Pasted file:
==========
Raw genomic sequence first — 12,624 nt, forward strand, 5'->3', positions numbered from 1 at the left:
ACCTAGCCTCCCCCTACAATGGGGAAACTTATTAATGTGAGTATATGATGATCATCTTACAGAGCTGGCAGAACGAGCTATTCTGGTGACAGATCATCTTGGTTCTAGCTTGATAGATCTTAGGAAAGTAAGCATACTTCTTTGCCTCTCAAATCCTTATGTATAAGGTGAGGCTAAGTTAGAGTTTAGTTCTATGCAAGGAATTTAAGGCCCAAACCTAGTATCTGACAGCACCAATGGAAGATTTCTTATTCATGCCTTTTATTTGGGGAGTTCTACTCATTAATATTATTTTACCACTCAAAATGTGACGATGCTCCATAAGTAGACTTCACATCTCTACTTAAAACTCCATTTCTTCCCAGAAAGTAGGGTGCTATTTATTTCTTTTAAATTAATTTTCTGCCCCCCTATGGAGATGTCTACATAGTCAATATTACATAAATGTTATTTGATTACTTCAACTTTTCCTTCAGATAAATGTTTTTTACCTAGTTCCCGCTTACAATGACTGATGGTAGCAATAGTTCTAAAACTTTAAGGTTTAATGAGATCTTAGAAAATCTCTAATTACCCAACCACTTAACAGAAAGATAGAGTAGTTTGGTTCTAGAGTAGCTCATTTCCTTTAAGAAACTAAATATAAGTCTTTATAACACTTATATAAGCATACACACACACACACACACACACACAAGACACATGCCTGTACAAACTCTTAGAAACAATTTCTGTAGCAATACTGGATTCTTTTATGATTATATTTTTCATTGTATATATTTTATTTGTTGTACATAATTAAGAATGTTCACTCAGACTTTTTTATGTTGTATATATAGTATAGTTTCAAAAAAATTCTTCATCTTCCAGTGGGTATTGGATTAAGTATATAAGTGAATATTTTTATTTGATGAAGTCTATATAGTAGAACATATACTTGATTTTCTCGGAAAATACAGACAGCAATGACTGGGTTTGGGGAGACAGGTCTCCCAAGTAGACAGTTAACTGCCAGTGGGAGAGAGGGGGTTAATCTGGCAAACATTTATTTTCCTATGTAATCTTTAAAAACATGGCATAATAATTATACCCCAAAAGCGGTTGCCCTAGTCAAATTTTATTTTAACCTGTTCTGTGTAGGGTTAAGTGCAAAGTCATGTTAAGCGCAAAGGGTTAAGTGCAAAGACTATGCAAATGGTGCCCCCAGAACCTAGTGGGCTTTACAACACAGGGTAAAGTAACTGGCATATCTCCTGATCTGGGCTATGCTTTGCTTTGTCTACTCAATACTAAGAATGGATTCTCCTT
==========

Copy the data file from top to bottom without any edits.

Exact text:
Raw genomic sequence first — 12,624 nt, forward strand, 5'->3', positions numbered from 1 at the left:
ACCTAGCCTCCCCCTACAATGGGGAAACTTATTAATGTGAGTATATGATGATCATCTTACAGAGCTGGCAGAACGAGCTATTCTGGTGACAGATCATCTTGGTTCTAGCTTGATAGATCTTAGGAAAGTAAGCATACTTCTTTGCCTCTCAAATCCTTATGTATAAGGTGAGGCTAAGTTAGAGTTTAGTTCTATGCAAGGAATTTAAGGCCCAAACCTAGTATCTGACAGCACCAATGGAAGATTTCTTATTCATGCCTTTTATTTGGGGAGTTCTACTCATTAATATTATTTTACCACTCAAAATGTGACGATGCTCCATAAGTAGACTTCACATCTCTACTTAAAACTCCATTTCTTCCCAGAAAGTAGGGTGCTATTTATTTCTTTTAAATTAATTTTCTGCCCCCCTATGGAGATGTCTACATAGTCAATATTACATAAATGTTATTTGATTACTTCAACTTTTCCTTCAGATAAATGTTTTTTACCTAGTTCCCGCTTACAATGACTGATGGTAGCAATAGTTCTAAAACTTTAAGGTTTAATGAGATCTTAGAAAATCTCTAATTACCCAACCACTTAACAGAAAGATAGAGTAGTTTGGTTCTAGAGTAGCTCATTTCCTTTAAGAAACTAAATATAAGTCTTTATAACACTTATATAAGCATACACACACACACACACACACACACAAGACACATGCCTGTACAAACTCTTAGAAACAATTTCTGTAGCAATACTGGATTCTTTTATGATTATATTTTTCATTGTATATATTTTATTTGTTGTACATAATTAAGAATGTTCACTCAGACTTTTTTATGTTGTATATATAGTATAGTTTCAAAAAAATTCTTCATCTTCCAGTGGGTATTGGATTAAGTATATAAGTGAATATTTTTATTTGATGAAGTCTATATAGTAGAACATATACTTGATTTTCTCGGAAAATACAGACAGCAATGACTGGGTTTGGGGAGACAGGTCTCCCAAGTAGACAGTTAACTGCCAGTGGGAGAGAGGGGGTTAATCTGGCAAACATTTATTTTCCTATGTAATCTTTAAAAACATGGCATAATAATTATACCCCAAAAGCGGTTGCCCTAGTCAAATTTTATTTTAACCTGTTCTGTGTAGGGTTAAGTGCAAAGTCATGTTAAGCGCAAAGGGTTAAGTGCAAAGACTATGCAAATGGTGCCCCCAGAACCTAGTGGGCTTTACAACACAGGGTAAAGTAACTGGCATATCTCCTGATCTGGGCTATGCTTTGCTTTGTCTACTCAATACTAAGAATGGATTCTCCTT